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Australian Minister Defends Social Support Exclusion For Jobless

Emergency Management Minister Bridget McKenzie said she would rather be on welfare in Australia than anywhere else in the world.

SYDNEY — Australia’s Emergency Management minister, in charge of federal Covid-19 support payments, has boldly declared she would rather be on welfare in Australia than anywhere else in the world.

State and federal governments have ramped up support for individuals and businesses affected by Greater Sydney’s extended lockdown.

People who work 20 hours or more will get AU$750 ($554.33) per week, and those who work less will get AU$450 ($332.60).

Welfare recipients who have lost eight hours of work a week or more will get an AU$200 ($147.82) top-up on their regular payments.

But there are 350,000 people on welfare programs in Greater Sydney lockdown areas who would not get any extra support.

They cannot look for work because they are in lockdown and will not be offered Covid-19 supplements that were given out last year. Since some of these unemployed or part-time workers receive other support payments, they have been excluded from getting Covid-19 disaster support.

People who usually work 20 hours or more will get AU$750 per week and those who work less will get AU$450. Welfare recipients who have lost eight hours of work a week or more will get a AU$200 top-up on their regular payments. (Dave Hunt/AAP Image)

Cassandra Goldie, chief executive of the Australian Council of Social Service, had called on the federal and state governments to plug the gap earlier this month ahead of a national cabinet meeting on July 23.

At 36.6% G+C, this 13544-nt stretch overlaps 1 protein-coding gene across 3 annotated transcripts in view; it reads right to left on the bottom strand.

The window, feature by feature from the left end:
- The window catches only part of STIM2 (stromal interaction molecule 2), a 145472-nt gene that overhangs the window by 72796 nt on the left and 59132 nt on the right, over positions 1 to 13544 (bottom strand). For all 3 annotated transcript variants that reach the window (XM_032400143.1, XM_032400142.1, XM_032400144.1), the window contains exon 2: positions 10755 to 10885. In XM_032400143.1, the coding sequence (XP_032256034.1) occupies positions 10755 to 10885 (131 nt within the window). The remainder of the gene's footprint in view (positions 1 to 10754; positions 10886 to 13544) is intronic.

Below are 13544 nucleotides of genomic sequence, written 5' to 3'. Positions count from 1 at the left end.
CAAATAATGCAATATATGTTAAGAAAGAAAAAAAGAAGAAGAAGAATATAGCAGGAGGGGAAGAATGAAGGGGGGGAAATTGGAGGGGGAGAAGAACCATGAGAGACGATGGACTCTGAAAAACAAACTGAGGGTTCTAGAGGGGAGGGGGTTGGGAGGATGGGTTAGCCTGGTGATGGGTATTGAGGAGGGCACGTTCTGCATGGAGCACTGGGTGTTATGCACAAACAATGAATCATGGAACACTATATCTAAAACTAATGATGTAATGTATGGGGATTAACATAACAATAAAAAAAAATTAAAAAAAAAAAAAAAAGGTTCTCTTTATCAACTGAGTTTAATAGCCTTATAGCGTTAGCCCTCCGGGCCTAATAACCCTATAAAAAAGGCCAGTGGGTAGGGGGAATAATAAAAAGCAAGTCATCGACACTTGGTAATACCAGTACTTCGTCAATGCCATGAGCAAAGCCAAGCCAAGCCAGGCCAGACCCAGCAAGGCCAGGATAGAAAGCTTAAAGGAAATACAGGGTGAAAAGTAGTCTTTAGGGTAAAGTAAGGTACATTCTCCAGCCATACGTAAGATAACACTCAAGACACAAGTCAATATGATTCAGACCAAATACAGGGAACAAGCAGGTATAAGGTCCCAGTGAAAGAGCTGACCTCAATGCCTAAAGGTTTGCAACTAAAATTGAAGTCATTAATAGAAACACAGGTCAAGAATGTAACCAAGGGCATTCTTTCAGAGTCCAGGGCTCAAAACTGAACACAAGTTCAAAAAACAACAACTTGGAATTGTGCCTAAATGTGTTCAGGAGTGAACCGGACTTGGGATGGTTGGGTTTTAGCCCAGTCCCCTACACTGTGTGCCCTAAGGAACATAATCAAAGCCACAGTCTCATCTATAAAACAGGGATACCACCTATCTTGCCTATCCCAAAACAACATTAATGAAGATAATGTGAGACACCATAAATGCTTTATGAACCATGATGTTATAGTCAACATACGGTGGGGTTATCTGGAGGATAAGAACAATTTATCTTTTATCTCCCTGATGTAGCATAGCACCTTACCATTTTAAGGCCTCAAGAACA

She argued that the system had created two tiers – those of people on Centrelink payments and other workers. People receiving social security payments were the most financially vulnerable, she said, because they already had low incomes, and loss of jobs or entitlement to alternate schemes had excluded this same part of the population from further support.

Emergency Management Minister Bridget McKenzie defended the exclusion of unemployed welfare recipients from disaster payments.

Senator McKenzie said the scheme was designed to supplement the incomes of working people and argued everyone left out could access a “strong and supportive” welfare system instead.

“When you look globally at the economic impacts on individuals, we can be very, very glad we actually live in a country like Australia where we have such a strong social network of welfare payments,” she said.

“I would rather be on welfare here in Australia than anywhere else in the world going through this global pandemic.”

Welfare advocates have been quick to point out Australia has the least generous unemployment payments in the developed world.

Australia also has one of the highest rates of poverty among people on age pensions.

University union official Damien Cahill described the minister’s comments as disgraceful, disrespectful, and entirely out of touch.

“If any coalition minister tried to maintain their privileged lifestyle while subsisting on Australia’s meager unemployment assistance programs, they’d blow the lot in an hour and starve for the rest of the week,” he said.

Edited by Saptak Datta and Krishna Kakani